June 14, 2011 / 11:33 PM / 8 years ago

COPD mist inhaler may increase risk of death: study

CHICAGO (Reuters) - A mist inhaler used to improve breathing in people with lung diseases including chronic bronchitis and emphysema may increase their risk of dying by 52 percent, U.S. and British researchers said on Tuesday.

The increased risk occurred in patients who used the Spiriva Respimat inhaler, a newer device made by privately held Boehringer Ingelheim. It delivers a soluble form of Spiriva, known generically as tiotropium.

The inhaler is used to treat Chronic Obstructive Pulmonary Disease or COPD, the fourth-leading cause of death worldwide, which includes the chronic lung diseases emphysema and bronchitis. COPD is usually due to decades of smoking.

“What we think is going on is that the mist inhaler is delivering a higher concentration of tiotropium than it should be and that may be increasing the risk of death,” Dr. Sonal Singh of Johns Hopkins University School of Medicine, who led the study, said in a statement.

The inhaler recently won approval for use in Britain and Europe, but failed to win a nod from the U.S. Food and Drug Administration, which noted an excess number of deaths in a study of 17,000 patients. Instead, the FDA said it wanted more proof the inhaler was safe.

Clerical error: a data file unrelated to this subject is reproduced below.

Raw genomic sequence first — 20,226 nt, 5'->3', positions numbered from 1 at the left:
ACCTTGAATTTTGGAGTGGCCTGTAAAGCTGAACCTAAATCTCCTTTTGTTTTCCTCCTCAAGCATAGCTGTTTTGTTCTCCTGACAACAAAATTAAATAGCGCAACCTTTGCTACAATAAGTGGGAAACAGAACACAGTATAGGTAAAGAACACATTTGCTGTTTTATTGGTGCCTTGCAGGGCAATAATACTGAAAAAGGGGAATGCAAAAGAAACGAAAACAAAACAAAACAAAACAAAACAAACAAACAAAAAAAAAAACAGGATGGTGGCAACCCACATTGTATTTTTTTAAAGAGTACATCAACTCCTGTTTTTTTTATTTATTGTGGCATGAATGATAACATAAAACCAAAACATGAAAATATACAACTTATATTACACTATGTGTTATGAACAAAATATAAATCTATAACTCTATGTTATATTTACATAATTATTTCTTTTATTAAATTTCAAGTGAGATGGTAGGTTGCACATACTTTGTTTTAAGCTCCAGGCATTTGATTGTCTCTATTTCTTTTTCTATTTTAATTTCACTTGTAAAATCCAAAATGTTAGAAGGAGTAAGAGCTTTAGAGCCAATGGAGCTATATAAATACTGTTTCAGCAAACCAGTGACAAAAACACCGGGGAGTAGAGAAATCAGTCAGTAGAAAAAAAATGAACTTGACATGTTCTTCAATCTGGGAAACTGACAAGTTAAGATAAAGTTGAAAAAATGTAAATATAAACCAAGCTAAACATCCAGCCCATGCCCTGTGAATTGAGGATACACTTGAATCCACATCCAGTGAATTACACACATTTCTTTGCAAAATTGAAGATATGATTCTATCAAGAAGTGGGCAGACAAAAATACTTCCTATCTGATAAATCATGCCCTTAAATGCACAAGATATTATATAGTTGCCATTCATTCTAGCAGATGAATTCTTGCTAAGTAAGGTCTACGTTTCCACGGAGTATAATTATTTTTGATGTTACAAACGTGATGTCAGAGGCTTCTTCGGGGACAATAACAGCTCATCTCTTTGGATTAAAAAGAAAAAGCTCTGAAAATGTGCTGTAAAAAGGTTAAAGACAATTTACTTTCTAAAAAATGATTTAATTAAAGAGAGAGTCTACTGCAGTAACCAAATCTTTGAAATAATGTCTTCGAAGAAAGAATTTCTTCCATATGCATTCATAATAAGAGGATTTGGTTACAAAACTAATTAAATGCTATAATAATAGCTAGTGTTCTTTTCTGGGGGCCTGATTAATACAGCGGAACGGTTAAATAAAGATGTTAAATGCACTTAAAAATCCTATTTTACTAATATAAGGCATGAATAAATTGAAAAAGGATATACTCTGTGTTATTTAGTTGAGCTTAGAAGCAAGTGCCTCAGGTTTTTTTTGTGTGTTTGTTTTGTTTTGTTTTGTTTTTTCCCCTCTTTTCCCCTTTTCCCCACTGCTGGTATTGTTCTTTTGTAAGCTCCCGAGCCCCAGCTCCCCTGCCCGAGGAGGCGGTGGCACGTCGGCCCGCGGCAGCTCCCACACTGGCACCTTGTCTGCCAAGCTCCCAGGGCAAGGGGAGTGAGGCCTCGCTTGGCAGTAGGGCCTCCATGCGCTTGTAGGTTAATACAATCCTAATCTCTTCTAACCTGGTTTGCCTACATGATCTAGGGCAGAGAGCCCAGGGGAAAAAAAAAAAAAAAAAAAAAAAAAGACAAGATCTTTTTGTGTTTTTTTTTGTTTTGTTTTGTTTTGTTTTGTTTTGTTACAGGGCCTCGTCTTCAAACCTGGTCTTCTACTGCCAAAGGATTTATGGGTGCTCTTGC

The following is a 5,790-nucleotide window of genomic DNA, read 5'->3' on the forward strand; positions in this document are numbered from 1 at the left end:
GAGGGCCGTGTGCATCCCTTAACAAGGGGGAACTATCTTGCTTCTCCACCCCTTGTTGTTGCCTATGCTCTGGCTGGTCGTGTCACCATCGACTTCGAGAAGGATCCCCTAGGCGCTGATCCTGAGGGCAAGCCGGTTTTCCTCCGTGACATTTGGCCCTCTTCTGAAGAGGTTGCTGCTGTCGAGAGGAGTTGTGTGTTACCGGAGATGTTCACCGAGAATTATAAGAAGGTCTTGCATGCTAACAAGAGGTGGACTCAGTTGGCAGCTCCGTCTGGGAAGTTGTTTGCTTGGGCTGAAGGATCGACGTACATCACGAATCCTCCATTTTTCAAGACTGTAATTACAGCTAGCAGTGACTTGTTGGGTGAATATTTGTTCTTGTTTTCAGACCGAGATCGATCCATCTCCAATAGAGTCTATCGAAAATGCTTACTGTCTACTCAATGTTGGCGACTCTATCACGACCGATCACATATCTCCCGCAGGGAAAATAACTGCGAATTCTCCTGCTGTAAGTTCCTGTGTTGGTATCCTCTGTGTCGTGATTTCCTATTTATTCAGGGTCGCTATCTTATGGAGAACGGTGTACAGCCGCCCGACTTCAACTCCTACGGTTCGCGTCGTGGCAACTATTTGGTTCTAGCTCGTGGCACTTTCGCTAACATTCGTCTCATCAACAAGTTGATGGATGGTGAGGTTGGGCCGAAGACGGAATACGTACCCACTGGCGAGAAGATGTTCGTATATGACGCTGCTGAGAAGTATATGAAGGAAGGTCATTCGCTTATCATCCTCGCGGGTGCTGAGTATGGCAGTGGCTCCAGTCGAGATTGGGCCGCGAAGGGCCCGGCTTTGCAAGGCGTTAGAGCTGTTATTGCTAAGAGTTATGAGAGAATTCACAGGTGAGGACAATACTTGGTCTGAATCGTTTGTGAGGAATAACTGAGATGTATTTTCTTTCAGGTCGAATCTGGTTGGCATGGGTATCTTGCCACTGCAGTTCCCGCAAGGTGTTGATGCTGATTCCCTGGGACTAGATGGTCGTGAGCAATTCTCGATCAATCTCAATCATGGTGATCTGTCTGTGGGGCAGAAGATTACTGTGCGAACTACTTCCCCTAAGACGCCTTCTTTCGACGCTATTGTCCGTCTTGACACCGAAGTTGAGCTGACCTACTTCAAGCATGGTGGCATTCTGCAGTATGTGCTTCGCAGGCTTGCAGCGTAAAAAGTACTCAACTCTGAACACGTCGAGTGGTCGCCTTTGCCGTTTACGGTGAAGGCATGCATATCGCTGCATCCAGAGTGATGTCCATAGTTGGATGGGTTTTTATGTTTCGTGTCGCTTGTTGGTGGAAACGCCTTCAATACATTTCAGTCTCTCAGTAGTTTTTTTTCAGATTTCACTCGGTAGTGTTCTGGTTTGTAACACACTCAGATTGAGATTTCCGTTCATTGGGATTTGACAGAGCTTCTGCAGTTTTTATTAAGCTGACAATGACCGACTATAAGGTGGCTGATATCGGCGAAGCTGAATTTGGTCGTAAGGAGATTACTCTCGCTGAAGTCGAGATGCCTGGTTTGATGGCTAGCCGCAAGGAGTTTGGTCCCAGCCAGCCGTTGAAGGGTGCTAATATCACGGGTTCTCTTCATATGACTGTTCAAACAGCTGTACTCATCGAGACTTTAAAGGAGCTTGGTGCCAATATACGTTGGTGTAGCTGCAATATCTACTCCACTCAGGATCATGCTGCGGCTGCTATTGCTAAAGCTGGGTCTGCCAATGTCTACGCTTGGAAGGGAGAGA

The new study, published in the British Medical Journal, is based on an analysis of data from five clinical trials involving 6,500 people.

It found that the risk of death in patients using the tiotropium Respimat inhaler was 52 percent higher than patients who used a placebo.

“We estimate that there will be one additional death for every 124 patients treated for a year with tiotropium Respimat,” Dr. Yoon Loke of Norwich Medical School at the University of East Anglia, who worked on the study, said in a statement.

He said some of the added risk stems from patients dying of heart trouble, especially for those with existing heart problems that may be made worse with use of the product.

Most COPD sufferers use inhalers to help them breathe and more than half a million prescriptions for tiotropium inhalers were issued in the United Kingdom last year.

Editing by Eric Walsh

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